Frankly, our best guess, for now, is that there will be some “very bad news out of left field” next week that will simply crush the market.
My leading “predictable” is that the Glencore adventure is not over and that somehow, it could return to spook world markets.
As we all know, this has been one of those situations where the bad news came along but now (like this morning) it’s like everything is peaches and cream again with the stock recovering.
Call me skeptical. I think there is simply too much money to be made by the major bondies that they won’t yet find a way to play this as another “Too big to fail” and hold up the governments worldwide for bailout money or they will (in terrorist fashion) threaten to blow up the global economy.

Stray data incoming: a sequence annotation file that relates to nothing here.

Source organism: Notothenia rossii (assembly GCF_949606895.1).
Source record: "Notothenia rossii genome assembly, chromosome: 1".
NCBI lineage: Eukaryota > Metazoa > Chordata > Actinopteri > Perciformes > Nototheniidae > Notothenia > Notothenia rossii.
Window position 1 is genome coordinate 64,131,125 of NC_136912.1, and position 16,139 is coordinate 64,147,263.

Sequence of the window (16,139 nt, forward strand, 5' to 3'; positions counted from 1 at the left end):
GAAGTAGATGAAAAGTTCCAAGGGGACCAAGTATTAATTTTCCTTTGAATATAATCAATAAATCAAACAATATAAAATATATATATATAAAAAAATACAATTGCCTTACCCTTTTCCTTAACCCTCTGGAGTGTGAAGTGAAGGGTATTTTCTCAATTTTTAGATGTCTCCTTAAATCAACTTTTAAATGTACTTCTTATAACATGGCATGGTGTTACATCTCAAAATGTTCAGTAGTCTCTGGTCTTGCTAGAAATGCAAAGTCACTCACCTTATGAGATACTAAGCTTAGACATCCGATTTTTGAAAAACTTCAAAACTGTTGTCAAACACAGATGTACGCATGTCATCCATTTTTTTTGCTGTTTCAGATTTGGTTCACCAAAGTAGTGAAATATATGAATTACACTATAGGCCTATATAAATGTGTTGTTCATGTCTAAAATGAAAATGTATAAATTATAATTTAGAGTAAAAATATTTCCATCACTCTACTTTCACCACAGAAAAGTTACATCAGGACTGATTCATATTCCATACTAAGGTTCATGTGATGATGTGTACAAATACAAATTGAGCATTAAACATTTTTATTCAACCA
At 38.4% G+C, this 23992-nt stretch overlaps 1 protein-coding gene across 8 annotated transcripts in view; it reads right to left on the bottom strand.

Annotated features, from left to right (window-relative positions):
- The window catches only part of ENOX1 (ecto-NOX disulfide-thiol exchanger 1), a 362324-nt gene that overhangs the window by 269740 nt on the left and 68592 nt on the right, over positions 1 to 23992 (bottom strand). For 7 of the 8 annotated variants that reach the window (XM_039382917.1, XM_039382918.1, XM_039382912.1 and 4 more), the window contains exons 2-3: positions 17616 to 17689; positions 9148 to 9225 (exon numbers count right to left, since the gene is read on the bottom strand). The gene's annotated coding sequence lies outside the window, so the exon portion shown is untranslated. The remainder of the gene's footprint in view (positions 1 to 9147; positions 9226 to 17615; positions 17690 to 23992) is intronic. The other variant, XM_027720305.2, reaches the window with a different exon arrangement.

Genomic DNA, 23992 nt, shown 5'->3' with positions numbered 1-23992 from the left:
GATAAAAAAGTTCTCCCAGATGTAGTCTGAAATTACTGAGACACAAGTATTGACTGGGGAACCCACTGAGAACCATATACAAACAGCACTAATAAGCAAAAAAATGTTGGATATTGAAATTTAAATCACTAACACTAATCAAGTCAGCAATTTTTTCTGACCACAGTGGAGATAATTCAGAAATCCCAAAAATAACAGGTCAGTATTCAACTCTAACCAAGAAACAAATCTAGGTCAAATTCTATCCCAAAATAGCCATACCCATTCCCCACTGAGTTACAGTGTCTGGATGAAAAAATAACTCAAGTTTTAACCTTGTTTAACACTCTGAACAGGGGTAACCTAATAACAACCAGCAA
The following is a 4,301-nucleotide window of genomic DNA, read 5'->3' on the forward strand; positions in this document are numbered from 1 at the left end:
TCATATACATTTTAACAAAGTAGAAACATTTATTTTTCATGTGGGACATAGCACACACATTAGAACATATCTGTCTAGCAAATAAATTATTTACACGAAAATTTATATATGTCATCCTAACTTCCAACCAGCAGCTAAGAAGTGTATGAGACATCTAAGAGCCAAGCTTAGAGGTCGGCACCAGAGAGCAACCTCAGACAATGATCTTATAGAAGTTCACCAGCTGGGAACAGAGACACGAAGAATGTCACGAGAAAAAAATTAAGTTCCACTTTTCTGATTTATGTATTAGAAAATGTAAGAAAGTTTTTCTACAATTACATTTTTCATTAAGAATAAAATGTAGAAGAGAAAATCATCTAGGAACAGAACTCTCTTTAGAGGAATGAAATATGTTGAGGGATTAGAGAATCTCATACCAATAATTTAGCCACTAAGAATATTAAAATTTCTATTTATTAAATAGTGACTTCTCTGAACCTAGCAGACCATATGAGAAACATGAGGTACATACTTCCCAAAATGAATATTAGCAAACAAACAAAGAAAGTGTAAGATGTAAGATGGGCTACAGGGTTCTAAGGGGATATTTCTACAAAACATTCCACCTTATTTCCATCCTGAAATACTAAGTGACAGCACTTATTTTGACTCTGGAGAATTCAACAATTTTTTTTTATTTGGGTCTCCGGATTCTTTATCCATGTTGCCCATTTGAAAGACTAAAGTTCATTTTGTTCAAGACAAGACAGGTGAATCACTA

That seems to be a major point of confusion in Washington: Terrorism is finance is NOT OK, but dis-ethical bond manipulators want their cake (return on rent of money), popcorn (pocket the money from risk premium) and soda pop (government guarantees), as long as they are at it.
To think this isn’t a Lehman waiting to happen may be premature optimism, so expect to see a lot of that today on the talking head channels.
Try to keep in mind that from the high of Wave (3) of III, we should decline to a low this month, or next and that will put in the bottom of Wave (4) of III, and then we have Wave (5) of III to look forward to into the election.
Then, come 2017, you’ll want somewhere to hide.
In the meantime, think of every way you can to minimize your personal operating costs.